Wednesday 12 August 2015

Saint Attracta's Stags


Below is a poem telling the story of the miracle of the hard-hearted King Keannfaelid and Saint Attracta, whose feast is celebrated on August 11:


ATHRACTA was a maiden fair,
A Prince's daughter she;
Down to her feet fell golden hair,
A wondrous sight to see.

And all amid this golden shower,
The sweetest rosebud face
Blossomed like a dew-fed flower
Upon a stem of grace.

Yet loved she not the court of kings,
But in the wild would be,
With but one maid her hair to braid
And bear her company.

So, near Lough Gara's silver sheen,
They built of turf and bark
A hut wherein from springtide green
They dwelt through winter's dark.

On seven cross-roads the hut was made,
That they might offer rest
To pilgrims by the night waylaid,
And strangers hunger-pressed.

To draw them water from the lake,
To till their little soil,
Two ancient horses did they take,
Outworn for other toil.

Once gallant chargers these had been,
Keen-eyed and prancing gay,
Who tourneys brave and wars had seen,
All decked in bright array.

But now their age in peace was spent
By kind Athracta's side ;
No gallant wars, no tournament,
And yet they served with pride.

Their neighbors in the forest glades
Were stately, antlered deer,
Nor of the two most holy maids
Had these, their brothers, fear.

So dwelt the maidens there alone
For many months and years,
The doings of the world unknown,
Its wars, its woes, its tears.

But strife was stirring in the land,
And kings must castles build,
To guard them from the foeman's hand
With fire and weapon filled.

And so the King's most stern decree
Went forth upon a day,
"My serfs must build a fort for me,
Each must his service pay".

"Each man and maiden must fulfill
In this great work his share ;
It is the King of Connaught's will,
Let tardy hands beware!"

Athracta sent unto the King :
"We be but maidens twain,
My Liege, we cannot do this thing,
I beg we may refrain."

But sternly sent he back the word,
"Ye maids must do your part."
He was a hard and cruel lord,
No pity touched his heart.

So forth they fared into the wood,
Athracta with her maid,
To fell the timber as they could,
Without of men for aid.

Heavy the axe and full of pain
Each weak and skill-less stroke,
Yet strove the maids again, again,
With walnut, beech, and oak.

Until upon the wagon cast
By which the horses stood,
Their bleeding hands had piled at last
The goodly logs of wood.

But when Athracta saw the steeds
Straining with feeble will
To draw the heavy load, it needs
Must make her eyes to fill.

Athracta spoke all piteously,
"Alack ! poor broken things,
Must you, too, bear your painful share
To save the pride of Kings?"

"How can I ease your burden, how,
My faithful servants still?
My little hands are bleeding now
With toil beyond their skill."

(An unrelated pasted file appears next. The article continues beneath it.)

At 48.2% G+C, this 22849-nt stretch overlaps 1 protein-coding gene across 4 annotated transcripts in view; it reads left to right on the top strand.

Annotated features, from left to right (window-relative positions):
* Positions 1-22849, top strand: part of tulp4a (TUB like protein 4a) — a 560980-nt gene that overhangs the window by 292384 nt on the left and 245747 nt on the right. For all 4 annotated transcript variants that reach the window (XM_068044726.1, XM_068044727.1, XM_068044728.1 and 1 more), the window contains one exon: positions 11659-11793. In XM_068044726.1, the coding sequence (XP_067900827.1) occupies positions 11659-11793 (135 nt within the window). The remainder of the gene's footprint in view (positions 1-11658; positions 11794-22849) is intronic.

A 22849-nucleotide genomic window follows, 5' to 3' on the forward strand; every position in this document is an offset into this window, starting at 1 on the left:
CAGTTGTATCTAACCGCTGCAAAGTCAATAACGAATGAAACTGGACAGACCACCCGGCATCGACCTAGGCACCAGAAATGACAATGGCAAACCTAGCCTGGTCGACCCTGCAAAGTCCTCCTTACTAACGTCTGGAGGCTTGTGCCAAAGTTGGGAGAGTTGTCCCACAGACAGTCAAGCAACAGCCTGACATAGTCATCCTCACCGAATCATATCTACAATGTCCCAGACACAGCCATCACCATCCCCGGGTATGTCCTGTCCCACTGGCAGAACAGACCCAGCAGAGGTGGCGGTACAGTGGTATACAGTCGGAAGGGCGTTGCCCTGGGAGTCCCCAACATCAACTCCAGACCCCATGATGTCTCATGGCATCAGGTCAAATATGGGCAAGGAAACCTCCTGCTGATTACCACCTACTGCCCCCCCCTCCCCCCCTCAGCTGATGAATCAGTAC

"O mistress dear," then spoke her maid,
"These be but feeble nags;
How would the King's pride be dismayed
If you could harness Stags!"

"Thou sayest well," Athracta vowed.
"Come hither, Stags!" she cried,
And lo! the thud of hoofs grew loud
Ere yet the echo died.

"Come hither, Stags!" O'er green and glade
The silver summons thrilled,
And soon the space about the maid
With antlered kings was filled.

Through moss and fern and tangled trees
Twelve panting creatures broke,
And bending low their stately knees
They knelt beneath the yoke.

Now harnessed in the horses' stead
The great Stags strained their best,
To please the Lady at their head
And follow her behest.

But lo! a vexing thing then happed;
Scarce had they gained the road,
The rusty chains of iron snapped
Beneath the heavy load.

Yet paused she not in weak despair,
This noble-hearted maid,
But loosed her heavy golden hair
Out from its double braid.

She loosed her locks so wonder-bright
And shook them to the breeze;
It seemed a beam of yellow light
Had sifted through the trees.

Then from amid this golden net
She plucked some silken strands,
And where the chains had first been set
She bound them with her hands.

She tied the ends against the strain,
And knotted them with care,
Then bade the Stags pull once again
Upon the ropes of hair.

And lo! the slender harness held,
And lo! the antlered steeds
Went forth to prove their generous love
Lent to a maiden's needs.

Straight to the King her gift they bore
To fill his heart with shame;
And her true maiden went before
To show him whence they came.

Now when the King this wonder saw
He turned all pale and red,
"She hath a greater power than law,"
He vowed, and bowed his head.

"She hath a greater power than I,
Whose slaves the wild stags be,
And golden hair like this might snare
E'en the wild heart of me.

"No need to her of castles stout,
No need of moat or tower,
With antlered guardians about
Her lonely wild-wood bower.

" No need to her of watch or ward,
With friends like these at hand ;
Bid her from me henceforth to be
Queen of her little land.

"Henceforth she is no serf of mine,
Nor subject to my throne;
Where'er her golden hair may shine
That is her realm alone."

So where the seven cross-roads met
Still dwelt the holy maid,
Her hut a place of refuge set
For all who shelter prayed.

Her realm a holy place of peace,
Where, with the ancient nags,
Lived out their days in pleasant ways
Athracta's faithful Stags.

Abbie Farwell Brown, The Book of Saints and Friendly Beasts (Boston and New York), 1900, 69-77.

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